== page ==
Health Minister Simon Hamilton today welcomed the delivery of a preliminary report on eating disorder services in Northern Ireland.
The report, which was commissioned by the Minister in October 2015, concludes that there is a definite need for further development of eating disorder services here. Whilst there is the potential for a specialist inpatient unit, more evidence-gathering is required to allow for an informed recommendation to be made, and further study is required.
The report was co-authored by the Health and Social Care Board and the Public Health Agency, with input from the Regional Eating Disorders Network Group, which brings together commissioners, clinicians and experts by experience to examine eating disorder services in Northern Ireland.
The Minister said: “I am very grateful to the members of the Regional Eating Disorders Network Group who contributed to this preliminary report.
“It is clear that we need more provision for eating disorders in Northern Ireland. The potential for a specialist eating disorders unit remains, but further enhancements to community services could be an attractive alternative. I am therefore grateful to the clinicians and experts by experience who will contribute to the next phase of the study."
As an illustration, the first phase of the study found that in the five years between 2010 and 2015, 169 adults receiving input from Trust eating disorder teams were treated as medical and / or mental health in-patients in local hospitals or in specialist units in England or Scotland.
However, analysis of a sample of these cases found that around two-thirds are associated with other significant medical/clinical issues that warrant care within a general medical facility.
This Minister said: “In a time of budgetary challenges, we have to ensure that limited funding is spent in the best way possible. A specialist unit remains a possibility, but the report also makes a good outline case for prioritising early intervention care in community-based settings, or intensive day support, whilst continuing to treat the most serious cases in existing inpatient facilities, with specialist in-reach as at present.
“There is also the possibility that enhancing early intervention and day support services could reduce the number of patients having to travel outside Northern Ireland to benefit from specialist treatment.
“This is a complex issue. The second phase of the study will review and assess the most recent policy, medical and service developments, cases, reasons for transfer to Great Britain, local best practice, and gaps in current service, to determine whether the landscape is such that a specialist unit is necessary. Serious consideration will be given to the comparative benefits of enhancing community-based services, such as increasing the number of specially-trained primary care eating disorders therapists.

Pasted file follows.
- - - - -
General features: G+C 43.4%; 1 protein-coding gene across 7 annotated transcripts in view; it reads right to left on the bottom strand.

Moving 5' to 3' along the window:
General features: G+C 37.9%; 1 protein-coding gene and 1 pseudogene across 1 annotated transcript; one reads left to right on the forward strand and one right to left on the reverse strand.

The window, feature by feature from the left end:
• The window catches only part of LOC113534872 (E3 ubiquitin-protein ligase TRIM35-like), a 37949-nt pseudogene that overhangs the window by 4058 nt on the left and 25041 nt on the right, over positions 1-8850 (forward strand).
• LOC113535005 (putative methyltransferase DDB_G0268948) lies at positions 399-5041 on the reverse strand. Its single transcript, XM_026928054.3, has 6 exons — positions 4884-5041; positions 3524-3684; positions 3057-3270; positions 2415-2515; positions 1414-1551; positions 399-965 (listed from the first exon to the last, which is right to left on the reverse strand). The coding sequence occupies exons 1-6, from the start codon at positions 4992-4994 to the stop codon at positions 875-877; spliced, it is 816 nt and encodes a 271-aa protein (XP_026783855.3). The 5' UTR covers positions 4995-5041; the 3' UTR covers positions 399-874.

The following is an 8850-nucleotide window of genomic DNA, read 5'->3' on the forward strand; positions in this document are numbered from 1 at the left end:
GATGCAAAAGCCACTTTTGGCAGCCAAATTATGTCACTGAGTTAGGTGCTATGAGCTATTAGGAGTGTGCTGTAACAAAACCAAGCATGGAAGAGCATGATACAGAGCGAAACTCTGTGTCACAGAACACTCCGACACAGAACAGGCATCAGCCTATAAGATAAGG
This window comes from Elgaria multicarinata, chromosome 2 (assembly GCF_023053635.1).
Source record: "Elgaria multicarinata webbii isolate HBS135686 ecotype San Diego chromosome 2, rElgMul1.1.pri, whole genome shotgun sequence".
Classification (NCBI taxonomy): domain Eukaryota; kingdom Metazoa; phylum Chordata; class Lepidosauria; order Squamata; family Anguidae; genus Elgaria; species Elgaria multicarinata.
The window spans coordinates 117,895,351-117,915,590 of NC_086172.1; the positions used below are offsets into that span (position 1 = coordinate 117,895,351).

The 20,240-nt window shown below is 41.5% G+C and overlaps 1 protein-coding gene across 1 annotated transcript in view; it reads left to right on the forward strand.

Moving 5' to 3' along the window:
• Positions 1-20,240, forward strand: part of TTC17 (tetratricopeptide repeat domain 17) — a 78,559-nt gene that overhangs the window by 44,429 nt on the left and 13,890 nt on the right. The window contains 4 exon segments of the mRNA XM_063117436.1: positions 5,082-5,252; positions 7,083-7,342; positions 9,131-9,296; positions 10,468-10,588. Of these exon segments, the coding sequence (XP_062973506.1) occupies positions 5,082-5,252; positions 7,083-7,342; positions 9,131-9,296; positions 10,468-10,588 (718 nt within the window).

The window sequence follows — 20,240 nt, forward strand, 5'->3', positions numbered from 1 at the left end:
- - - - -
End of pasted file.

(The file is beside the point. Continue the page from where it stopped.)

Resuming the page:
“Importantly, phase two will also examine whether patients from outside Northern Ireland could potentially benefit from a specialist unit.
“There is much to consider. It is therefore appropriate to take some more time to look at all of the evidence.”
The second phase of the study is intended to conclude by the end of 2016.
Notes to editors:
- Minister Hamilton announced the study on 7 October 2015.
- Eating disorder services are provided through a stepped care approach which ranges from early detection and intervention, to community-based treatment, to specialist inpatient provision.
- A total of £2million is allocated to specialist eating disorder services every year. This has been the case since 2008/09. This figure does not include inpatient care or the cost of treatment for eating disorders provided outside Northern Ireland.
- Across Northern Ireland there are over 40 (whole time equivalent) funded specialist eating disorders practitioners, covering children’s and adult services. These include consultant psychiatrists, eating therapists and dieticians. This compares with a figure of less than one (whole time equivalent) practitioner in 2005.
- In a relatively few cases, a patient may require more intense specialist treatment for anorexia, which is not available in Northern Ireland, and Trusts can access beds in England, Scotland and Ireland through the Extra Contractual Referral (ECR) process. Recent figures are as follows:
Year - No of ECRs for eating disorders
- 2012/13 - 8
- 2013/14 - 11
- 2014/15 - 15
- The first phase of the study sought to provide a strategic overview of services available at present, and review the outline cases for and against a specialist unit.
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